A caveat to all of these studies is that they only considered proteinase K-resistant PrPSc, as this was years before the existence of protease-sensitive prions was demonstrated [Safar 1998]. Nevertheless, these studies certainly showed that at least some PrPSc is found in an intracellular compartment somewhere along the endocytic pathway. This left the question of whether the substrate for conversion to PrPSc is is newly synthesized PrP just headed out to the plasma membrane for its first time ever (and getting intercepted by PrPSc in the Golgi, perhaps), or PrPC that has already reached the cell surface and then been re-internalized. Early experiments showed that pulse radiolabeling PrPC and then treating with PIPLC prevents the appearance of radiolabeled PrPSc, indicating that cell surface PrPC is incorporated into PrPSc [Caughey & Raymond 1991, Borchelt 1992]. Indeed, subsequent experiments showed that longer treatments with either PIPLC or monoclonal antibodies to PrPC can cure infected cell cultures [Peretz 2001, Enari 2001], suggesting that, at least in ScN2a cells, re-internalized PrPC is the predominant substrate for conversion to PrPSc, with little or no contribution from nascent PrP just coming up the secretory pathway.
As an aside, while reading all this literature, I noticed that some of the same treatments used to understand the metabolism and localization of PrPC or PrPSc also reduce PrPSc accumulation in cells. At first I was troubled as to how these results could be interpretable. For instance, how can you study differences in the N-terminal truncation of PrPSc upon leupeptin treatment if leupeptin also makes PrPSc go away altogether? The difference, it turns out, lies mostly in the length of time for which cells are exposed to the compounds. For instance, leupeptin’s impact on alpha cleavage was demonstrated after a 16 hour treatment [Shyng 1993] and its impact on beta cleavage was demonstrated after a 20 hour treatment [Caughey 1991], whereas its impact on PrPSc levels was only demonstrated after a 4 day treatment [Doh-Ura 2000]. Similarly, PIPLC releases PrPC but not PrPSc from the cell surface after 5 hours [Taraboulos 1990], but it does eventually cure cells of PrPSc infection (presumably by depletion of PrPC substrate) after 3 days [Enari 2001].
With all of that background, what is our interpretation? How can we put these puzzle pieces together into a coherent story about what quinacrine and chlorpromazine are doing to reduce prion formation?
A fairly minimalist explanation would be that PrPSc formation occurs in an acidic endocytic compartment and its formation requires pH-dependent protease activity. But what exactly do we mean by “formation”? In my early days of trying to understand what prions are, I internalized this simplistic vision that autocatalytic templating meant the equation PrPC + PrPSc → 2 PrPSc. I later learned that this is referred to as the heterodimer model:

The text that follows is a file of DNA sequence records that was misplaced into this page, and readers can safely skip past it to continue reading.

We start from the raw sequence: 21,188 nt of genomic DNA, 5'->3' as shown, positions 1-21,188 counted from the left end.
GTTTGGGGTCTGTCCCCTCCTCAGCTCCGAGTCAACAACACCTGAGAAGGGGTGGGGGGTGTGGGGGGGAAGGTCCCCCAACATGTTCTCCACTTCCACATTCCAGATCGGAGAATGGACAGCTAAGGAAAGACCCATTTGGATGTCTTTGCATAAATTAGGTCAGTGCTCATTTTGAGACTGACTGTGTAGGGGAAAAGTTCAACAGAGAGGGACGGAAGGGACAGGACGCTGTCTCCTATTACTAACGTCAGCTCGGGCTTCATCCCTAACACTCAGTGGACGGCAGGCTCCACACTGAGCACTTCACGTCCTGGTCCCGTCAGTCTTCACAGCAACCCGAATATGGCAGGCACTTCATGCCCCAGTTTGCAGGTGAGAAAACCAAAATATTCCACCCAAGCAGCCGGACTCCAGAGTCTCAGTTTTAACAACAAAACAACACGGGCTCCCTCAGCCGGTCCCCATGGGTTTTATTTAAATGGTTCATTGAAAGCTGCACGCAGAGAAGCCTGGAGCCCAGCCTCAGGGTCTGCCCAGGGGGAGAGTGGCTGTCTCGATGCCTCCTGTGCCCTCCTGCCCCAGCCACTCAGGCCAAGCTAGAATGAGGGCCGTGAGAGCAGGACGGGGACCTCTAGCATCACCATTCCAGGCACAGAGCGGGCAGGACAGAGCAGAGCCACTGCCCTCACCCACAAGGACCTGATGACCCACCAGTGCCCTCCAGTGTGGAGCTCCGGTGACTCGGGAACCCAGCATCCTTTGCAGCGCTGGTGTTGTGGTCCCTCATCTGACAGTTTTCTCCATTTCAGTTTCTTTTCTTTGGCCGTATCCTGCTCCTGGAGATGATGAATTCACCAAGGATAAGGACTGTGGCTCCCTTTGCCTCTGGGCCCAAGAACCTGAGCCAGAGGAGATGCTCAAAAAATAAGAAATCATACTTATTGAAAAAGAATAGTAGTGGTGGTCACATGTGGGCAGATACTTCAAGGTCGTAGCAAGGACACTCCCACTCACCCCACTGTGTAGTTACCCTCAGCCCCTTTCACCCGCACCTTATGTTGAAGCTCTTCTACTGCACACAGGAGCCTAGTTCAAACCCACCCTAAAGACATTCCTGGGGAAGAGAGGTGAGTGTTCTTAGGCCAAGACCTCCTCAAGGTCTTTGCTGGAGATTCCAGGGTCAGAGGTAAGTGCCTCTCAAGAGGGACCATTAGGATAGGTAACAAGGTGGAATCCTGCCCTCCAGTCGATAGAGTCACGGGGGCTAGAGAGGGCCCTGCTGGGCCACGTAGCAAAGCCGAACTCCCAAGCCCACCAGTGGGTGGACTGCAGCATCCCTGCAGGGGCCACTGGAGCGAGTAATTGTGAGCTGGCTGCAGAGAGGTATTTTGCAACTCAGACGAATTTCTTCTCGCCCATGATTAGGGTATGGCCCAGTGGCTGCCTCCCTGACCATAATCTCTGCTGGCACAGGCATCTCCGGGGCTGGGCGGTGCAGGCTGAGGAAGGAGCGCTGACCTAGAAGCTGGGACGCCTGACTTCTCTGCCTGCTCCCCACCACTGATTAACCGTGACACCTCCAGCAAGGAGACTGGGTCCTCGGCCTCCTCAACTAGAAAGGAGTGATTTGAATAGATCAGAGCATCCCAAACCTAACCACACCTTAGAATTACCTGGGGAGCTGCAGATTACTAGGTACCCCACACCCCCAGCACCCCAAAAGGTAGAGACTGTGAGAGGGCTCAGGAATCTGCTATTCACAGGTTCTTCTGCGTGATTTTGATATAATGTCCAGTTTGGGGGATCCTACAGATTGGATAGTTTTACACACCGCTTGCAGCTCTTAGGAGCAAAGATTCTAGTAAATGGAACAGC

While I still use a graphic like this occasionally in slides when I am introducing the concept of autocatalytic post-translational conformational change to people who aren’t familiar with it, I think most prion scientists agree this isn’t really what goes on. If you can only ever add molecules of PrPSc, then how do you ever get exponential growth? We know that prion titers grow exponentially, so it must be that the fibrils also break to create more sticky ends for recruiting more monomers. Enter the breakable filament model (see for instance [Knowles 2009, Aguzzi & Falsig 2012]):
We know that this is how it works for the [PSI+] prion in yeast, with the chaperone Hsp104 responsible for doing the fragmenting [Chernoff 1995] — see this backgrounder. We also know that creating any appreciable titer of infectious PrPSc in vitro requires sonication (in PMCA) to do the fragmenting. Even to efficiently generate non-infectious PrP amyloid in vitro, for instance in RT-QuIC, requires shaking, perhaps to fill the same role. But no one seems to know exactly which proteins do the fragmenting of PrPSc fibrils in vivo.
With that framework in mind, do quinacrine and chlorpromazine affect elongation, fragmentation, or both? Many explanations are possible, but I reason as follows.
I find it relatively difficult to imagine why the activity of lysosomal proteases would be required for the elongation step, because A) what would they do? and B) because if active proteases are found in the same time and place as not-yet-converted PrPC, why don’t they just digest it? Instead, I find it relatively easy to imagine that proteases are involved in fragmenting PrPSc. Granted, PrPSc fibrils are held together by hydrogen bonds, not covalent bonds, so perhaps it would be more satisfying if some sort of “disaggregase”, rather than a protease, were responsible for the fragmentation. But couldn’t partial proteolysis, some sort of nicking of the largely protease-resistant fibril backbone, be enough to lead to fibril fragmentation? I speculate.
And if proteases are involved in fragmentation, then elongation must happen in a different compartment, because otherwise (as argued earlier), PrPC is protease sensitive and the proteases would just digest it. So I arrive at a model where elongation happens in one compartment, and then the elongated fibrils must be trafficked inward to an acidic compartment where pH-dependent proteases fragment them, and then the fragmented fibrils must re-emerge to undergo elongation again. We don’t know exactly which compartment is the site for either of these processes, and as noted above, definitions of the various organelles can sometimes be a moving target anyway. But for the sake of illustration, here are a couple of ways this could look.